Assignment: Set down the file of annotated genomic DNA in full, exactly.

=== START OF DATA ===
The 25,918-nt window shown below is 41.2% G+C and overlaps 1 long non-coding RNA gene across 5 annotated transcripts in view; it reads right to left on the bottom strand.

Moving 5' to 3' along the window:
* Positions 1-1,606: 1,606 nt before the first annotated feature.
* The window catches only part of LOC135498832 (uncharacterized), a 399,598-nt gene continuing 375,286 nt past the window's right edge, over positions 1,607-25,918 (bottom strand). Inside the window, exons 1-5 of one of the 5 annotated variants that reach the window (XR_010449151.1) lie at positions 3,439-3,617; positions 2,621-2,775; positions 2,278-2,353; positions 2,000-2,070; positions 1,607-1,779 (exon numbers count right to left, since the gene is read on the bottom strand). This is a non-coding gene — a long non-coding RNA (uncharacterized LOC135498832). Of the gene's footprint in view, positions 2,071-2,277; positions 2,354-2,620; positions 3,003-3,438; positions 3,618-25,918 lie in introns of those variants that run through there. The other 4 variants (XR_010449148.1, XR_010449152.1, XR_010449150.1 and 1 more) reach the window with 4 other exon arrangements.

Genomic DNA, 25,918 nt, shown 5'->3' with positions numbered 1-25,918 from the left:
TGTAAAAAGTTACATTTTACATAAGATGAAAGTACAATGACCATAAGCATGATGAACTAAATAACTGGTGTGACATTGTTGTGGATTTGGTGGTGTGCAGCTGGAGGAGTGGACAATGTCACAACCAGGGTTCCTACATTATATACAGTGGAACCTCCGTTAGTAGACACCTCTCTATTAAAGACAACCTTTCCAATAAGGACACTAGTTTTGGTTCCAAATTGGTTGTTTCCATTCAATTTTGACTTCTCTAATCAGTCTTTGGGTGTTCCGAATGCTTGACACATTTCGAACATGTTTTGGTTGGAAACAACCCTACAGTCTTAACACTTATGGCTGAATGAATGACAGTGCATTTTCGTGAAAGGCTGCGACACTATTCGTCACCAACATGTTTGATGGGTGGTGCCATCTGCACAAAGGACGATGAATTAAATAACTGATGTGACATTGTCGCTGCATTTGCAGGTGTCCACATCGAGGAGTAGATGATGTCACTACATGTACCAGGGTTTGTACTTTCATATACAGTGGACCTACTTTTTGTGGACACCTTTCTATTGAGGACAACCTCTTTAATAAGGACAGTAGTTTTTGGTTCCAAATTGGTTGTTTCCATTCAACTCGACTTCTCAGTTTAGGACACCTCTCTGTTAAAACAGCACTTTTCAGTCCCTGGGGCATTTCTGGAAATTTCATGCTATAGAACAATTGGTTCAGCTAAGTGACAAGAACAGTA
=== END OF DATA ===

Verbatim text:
The 25,918-nt window shown below is 41.2% G+C and overlaps 1 long non-coding RNA gene across 5 annotated transcripts in view; it reads right to left on the bottom strand.

Moving 5' to 3' along the window:
* Positions 1-1,606: 1,606 nt before the first annotated feature.
* The window catches only part of LOC135498832 (uncharacterized), a 399,598-nt gene continuing 375,286 nt past the window's right edge, over positions 1,607-25,918 (bottom strand). Inside the window, exons 1-5 of one of the 5 annotated variants that reach the window (XR_010449151.1) lie at positions 3,439-3,617; positions 2,621-2,775; positions 2,278-2,353; positions 2,000-2,070; positions 1,607-1,779 (exon numbers count right to left, since the gene is read on the bottom strand). This is a non-coding gene — a long non-coding RNA (uncharacterized LOC135498832). Of the gene's footprint in view, positions 2,071-2,277; positions 2,354-2,620; positions 3,003-3,438; positions 3,618-25,918 lie in introns of those variants that run through there. The other 4 variants (XR_010449148.1, XR_010449152.1, XR_010449150.1 and 1 more) reach the window with 4 other exon arrangements.

Genomic DNA, 25,918 nt, shown 5'->3' with positions numbered 1-25,918 from the left:
TGTAAAAAGTTACATTTTACATAAGATGAAAGTACAATGACCATAAGCATGATGAACTAAATAACTGGTGTGACATTGTTGTGGATTTGGTGGTGTGCAGCTGGAGGAGTGGACAATGTCACAACCAGGGTTCCTACATTATATACAGTGGAACCTCCGTTAGTAGACACCTCTCTATTAAAGACAACCTTTCCAATAAGGACACTAGTTTTGGTTCCAAATTGGTTGTTTCCATTCAATTTTGACTTCTCTAATCAGTCTTTGGGTGTTCCGAATGCTTGACACATTTCGAACATGTTTTGGTTGGAAACAACCCTACAGTCTTAACACTTATGGCTGAATGAATGACAGTGCATTTTCGTGAAAGGCTGCGACACTATTCGTCACCAACATGTTTGATGGGTGGTGCCATCTGCACAAAGGACGATGAATTAAATAACTGATGTGACATTGTCGCTGCATTTGCAGGTGTCCACATCGAGGAGTAGATGATGTCACTACATGTACCAGGGTTTGTACTTTCATATACAGTGGACCTACTTTTTGTGGACACCTTTCTATTGAGGACAACCTCTTTAATAAGGACAGTAGTTTTTGGTTCCAAATTGGTTGTTTCCATTCAACTCGACTTCTCAGTTTAGGACACCTCTCTGTTAAAACAGCACTTTTCAGTCCCTGGGGCATTTCTGGAAATTTCATGCTATAGAACAATTGGTTCAGCTAAGTGACAAGAACAGTA